The first week of June, out of the blue, we received a phone call from an adoption agency. Without our knowing, my sister had mentioned to a friend who had an adoption agency that we were interested in adopting a little girl. They called to ask if we would be interested in adopting a six-week old girl from Taiwan who was born without fingers or toes. We couldn’t help but believe that God is so good and so gracious! After a phone call to my husband (who immediately said yes!) we began our journey into the adoption world. We were so naïve about the process. Home studies, trips to INS (Immigration and Naturalization Services), lawyers, consulates, senators, orphanages, and financial responsibilities were all part of the process. It was overwhelming and daunting. Still, we believed God had answered the prayer of finding a momma for a little girl.
I needed God’s strength, wisdom, and peace to get through what seemed like mountains of paperwork and unexpected obstacles. (As I wrote that last sentence it seems ironic that each day I would climb the mountain behind our house, praying and sorting through the emotions and struggles of the day. My second oldest son used to tell people I was, “On my walk with God.”)
Not only did we have our personal emotions and frustrations, it was important to us that we have open communication with our sons. We wanted to know their thoughts and feelings about bringing someone else into the family. Our oldest son was now 11 and, being in his pre-teen brain, did not understand why we wanted to do adopt another child. Frankly, he was nervous about how it would affect him. His world was about to be shaken and he wasn’t quite sure he was okay with that. Our youngest was six and he was indifferent. Our middle sons fluctuated between feelings of concern and acceptance. Whew, just thinking about it makes me a little tired.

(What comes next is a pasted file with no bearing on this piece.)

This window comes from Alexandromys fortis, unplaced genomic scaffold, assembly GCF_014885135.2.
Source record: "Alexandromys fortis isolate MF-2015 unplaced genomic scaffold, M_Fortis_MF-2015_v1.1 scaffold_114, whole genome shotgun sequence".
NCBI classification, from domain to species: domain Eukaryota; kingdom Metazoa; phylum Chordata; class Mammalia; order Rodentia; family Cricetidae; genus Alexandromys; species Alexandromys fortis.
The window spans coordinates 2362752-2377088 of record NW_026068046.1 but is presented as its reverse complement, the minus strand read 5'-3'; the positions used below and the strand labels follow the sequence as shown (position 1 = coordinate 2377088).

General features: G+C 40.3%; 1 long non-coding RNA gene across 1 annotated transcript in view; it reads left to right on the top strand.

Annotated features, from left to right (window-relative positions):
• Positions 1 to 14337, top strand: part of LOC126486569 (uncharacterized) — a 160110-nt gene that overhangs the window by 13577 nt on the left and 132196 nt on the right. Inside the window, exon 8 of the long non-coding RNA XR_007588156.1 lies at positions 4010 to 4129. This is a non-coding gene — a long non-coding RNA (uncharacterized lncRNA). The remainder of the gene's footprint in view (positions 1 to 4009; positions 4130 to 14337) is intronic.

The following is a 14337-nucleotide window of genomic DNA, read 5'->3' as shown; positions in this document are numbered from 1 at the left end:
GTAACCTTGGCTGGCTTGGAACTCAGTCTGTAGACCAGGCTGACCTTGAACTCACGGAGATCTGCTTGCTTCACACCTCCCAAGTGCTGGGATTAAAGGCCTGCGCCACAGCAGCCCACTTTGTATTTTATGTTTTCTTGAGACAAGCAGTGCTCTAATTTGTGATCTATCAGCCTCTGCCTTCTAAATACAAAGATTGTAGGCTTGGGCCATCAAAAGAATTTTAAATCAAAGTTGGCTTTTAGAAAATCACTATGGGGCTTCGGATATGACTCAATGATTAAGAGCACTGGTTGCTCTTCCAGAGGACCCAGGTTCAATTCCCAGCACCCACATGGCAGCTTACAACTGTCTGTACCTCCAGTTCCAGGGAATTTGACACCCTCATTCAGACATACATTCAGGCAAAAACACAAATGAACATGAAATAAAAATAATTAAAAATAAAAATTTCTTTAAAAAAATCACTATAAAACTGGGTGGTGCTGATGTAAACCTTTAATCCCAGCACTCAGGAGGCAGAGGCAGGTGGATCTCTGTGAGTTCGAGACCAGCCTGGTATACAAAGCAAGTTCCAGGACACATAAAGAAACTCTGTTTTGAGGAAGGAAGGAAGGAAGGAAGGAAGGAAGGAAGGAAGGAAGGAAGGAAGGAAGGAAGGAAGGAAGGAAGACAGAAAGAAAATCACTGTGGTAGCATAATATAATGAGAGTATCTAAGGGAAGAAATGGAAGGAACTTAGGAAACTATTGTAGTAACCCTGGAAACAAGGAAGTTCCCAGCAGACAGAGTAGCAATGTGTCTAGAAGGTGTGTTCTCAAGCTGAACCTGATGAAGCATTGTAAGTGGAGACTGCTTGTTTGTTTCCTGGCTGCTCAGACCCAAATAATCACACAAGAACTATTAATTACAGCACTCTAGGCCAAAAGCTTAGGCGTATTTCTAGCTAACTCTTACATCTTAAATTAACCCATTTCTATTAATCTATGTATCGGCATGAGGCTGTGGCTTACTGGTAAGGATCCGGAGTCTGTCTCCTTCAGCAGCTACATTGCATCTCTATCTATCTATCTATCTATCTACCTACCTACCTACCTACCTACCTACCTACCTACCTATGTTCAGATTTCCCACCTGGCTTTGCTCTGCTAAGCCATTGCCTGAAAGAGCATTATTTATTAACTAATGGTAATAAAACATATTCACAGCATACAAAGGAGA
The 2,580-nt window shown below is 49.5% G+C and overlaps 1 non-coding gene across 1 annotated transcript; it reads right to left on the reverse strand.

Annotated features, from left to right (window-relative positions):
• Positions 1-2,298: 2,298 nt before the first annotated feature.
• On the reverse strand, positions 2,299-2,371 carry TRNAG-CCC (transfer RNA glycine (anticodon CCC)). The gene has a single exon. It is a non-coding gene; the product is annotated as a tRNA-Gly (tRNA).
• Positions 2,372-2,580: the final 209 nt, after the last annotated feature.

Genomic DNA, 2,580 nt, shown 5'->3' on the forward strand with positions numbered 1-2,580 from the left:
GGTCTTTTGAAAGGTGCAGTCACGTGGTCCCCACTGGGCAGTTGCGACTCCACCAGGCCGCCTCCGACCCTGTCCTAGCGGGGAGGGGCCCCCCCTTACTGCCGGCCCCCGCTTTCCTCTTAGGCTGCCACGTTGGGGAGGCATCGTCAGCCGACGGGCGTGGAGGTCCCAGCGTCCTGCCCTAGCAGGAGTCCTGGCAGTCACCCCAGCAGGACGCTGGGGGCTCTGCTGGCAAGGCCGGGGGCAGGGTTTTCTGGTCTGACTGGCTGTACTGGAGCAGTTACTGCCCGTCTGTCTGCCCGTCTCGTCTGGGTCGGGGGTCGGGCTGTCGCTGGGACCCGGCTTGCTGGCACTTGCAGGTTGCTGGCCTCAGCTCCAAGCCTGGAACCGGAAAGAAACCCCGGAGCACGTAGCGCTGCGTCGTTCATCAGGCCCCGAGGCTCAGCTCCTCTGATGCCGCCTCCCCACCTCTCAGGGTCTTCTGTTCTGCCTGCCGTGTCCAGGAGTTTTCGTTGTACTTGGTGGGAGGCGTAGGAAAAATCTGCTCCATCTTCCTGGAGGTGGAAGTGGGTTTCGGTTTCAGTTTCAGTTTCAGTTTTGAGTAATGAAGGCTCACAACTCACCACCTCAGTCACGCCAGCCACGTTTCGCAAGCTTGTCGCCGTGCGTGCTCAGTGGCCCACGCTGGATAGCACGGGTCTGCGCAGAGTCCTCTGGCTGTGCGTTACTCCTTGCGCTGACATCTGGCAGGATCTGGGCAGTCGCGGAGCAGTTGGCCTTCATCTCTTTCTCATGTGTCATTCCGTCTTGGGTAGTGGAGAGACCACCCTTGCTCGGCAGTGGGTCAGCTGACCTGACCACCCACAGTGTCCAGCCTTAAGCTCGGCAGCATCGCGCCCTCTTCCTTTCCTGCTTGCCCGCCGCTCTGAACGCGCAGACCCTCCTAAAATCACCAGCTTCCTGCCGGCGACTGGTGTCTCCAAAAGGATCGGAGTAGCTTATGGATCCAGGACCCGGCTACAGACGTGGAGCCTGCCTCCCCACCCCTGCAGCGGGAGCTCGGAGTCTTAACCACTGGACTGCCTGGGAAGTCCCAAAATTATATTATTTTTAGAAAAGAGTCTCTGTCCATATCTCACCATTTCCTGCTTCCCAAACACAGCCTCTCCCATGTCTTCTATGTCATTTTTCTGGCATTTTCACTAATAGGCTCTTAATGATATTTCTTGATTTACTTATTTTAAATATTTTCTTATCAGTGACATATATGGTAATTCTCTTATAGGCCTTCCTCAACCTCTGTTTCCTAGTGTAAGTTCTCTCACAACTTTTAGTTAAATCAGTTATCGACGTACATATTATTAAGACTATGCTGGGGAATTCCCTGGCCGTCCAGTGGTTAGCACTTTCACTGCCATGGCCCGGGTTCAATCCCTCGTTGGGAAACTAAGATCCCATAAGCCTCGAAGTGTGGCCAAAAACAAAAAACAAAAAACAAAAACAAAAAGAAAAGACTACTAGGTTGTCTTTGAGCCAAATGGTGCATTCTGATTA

We received our 1st picture of Chi about a month after the first phone call. That was all it took. The family was in love. I think it is important to mention that seeing her sweet face did not take away all of the struggles and fears. Our boys and our family’s questions and concerns continued to surface throughout the weeks and months for all of us. As I think back, the boys were probably able to see things more realistically that what my husband and I were able to grasp. While we tried to answer their questions honestly, there were many things we didn’t know and we had our own perspectives, which skewed our response and judgment. However, I would not change one thing about the process we went through other than being able to step back and see things a little clearer from our children’s and family’s perspectives.
We found out that Chi was not only born without fingers or toes but was also born with one clubfoot and the other leg and foot was deformed. We were told she would need multiple surgeries and the sooner these surgeries could happen the better it would be for her. With this information we asked a doctor friend to send a letter in the hopes that it would speed up the process. Politics are a funny thing. We were jumping through all the hoops, as was the orphanage, but the people who had the power put the paperwork in a pile on their desk to, “deal with later.” A senator from Colorado became involved in the process and the paperwork started to move. After five months of daily, and sometimes 12-15 hours of labor we finally received word that she was ours. She was now six months old. So, I purchased my airline ticket to Taiwan….